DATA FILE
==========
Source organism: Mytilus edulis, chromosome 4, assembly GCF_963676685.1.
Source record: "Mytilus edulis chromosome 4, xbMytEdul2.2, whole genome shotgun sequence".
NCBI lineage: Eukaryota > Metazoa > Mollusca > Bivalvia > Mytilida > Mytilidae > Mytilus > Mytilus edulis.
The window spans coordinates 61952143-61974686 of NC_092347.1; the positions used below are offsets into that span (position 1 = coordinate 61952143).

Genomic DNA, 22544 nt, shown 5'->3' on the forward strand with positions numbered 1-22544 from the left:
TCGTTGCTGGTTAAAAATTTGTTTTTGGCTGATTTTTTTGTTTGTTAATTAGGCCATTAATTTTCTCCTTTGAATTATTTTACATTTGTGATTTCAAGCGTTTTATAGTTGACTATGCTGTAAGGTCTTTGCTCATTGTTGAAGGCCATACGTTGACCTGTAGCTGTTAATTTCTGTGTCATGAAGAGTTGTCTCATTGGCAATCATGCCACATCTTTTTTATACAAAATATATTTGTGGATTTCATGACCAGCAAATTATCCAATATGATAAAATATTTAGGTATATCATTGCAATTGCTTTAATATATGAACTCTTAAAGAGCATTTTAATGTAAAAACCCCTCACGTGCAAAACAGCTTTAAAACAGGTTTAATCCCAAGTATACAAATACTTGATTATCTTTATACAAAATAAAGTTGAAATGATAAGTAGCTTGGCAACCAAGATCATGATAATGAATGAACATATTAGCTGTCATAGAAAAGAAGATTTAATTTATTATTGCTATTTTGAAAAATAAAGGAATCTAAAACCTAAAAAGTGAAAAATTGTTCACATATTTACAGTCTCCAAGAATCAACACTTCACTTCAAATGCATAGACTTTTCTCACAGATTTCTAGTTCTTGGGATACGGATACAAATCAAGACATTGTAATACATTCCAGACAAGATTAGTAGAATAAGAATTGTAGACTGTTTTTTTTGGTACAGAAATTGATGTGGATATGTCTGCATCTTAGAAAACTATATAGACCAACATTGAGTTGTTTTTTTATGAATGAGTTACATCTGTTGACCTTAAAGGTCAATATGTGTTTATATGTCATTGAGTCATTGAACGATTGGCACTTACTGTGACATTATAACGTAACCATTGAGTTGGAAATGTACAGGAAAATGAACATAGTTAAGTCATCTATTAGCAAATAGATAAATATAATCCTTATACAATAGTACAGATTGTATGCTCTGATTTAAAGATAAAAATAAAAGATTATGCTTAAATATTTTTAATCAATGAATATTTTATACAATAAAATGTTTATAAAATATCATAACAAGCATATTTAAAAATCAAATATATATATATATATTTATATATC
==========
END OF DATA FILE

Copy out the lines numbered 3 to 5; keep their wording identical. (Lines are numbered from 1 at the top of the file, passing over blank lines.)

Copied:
NCBI lineage: Eukaryota > Metazoa > Mollusca > Bivalvia > Mytilida > Mytilidae > Mytilus > Mytilus edulis.
The window spans coordinates 61952143-61974686 of NC_092347.1; the positions used below are offsets into that span (position 1 = coordinate 61952143).

Genomic DNA, 22544 nt, shown 5'->3' on the forward strand with positions numbered 1-22544 from the left: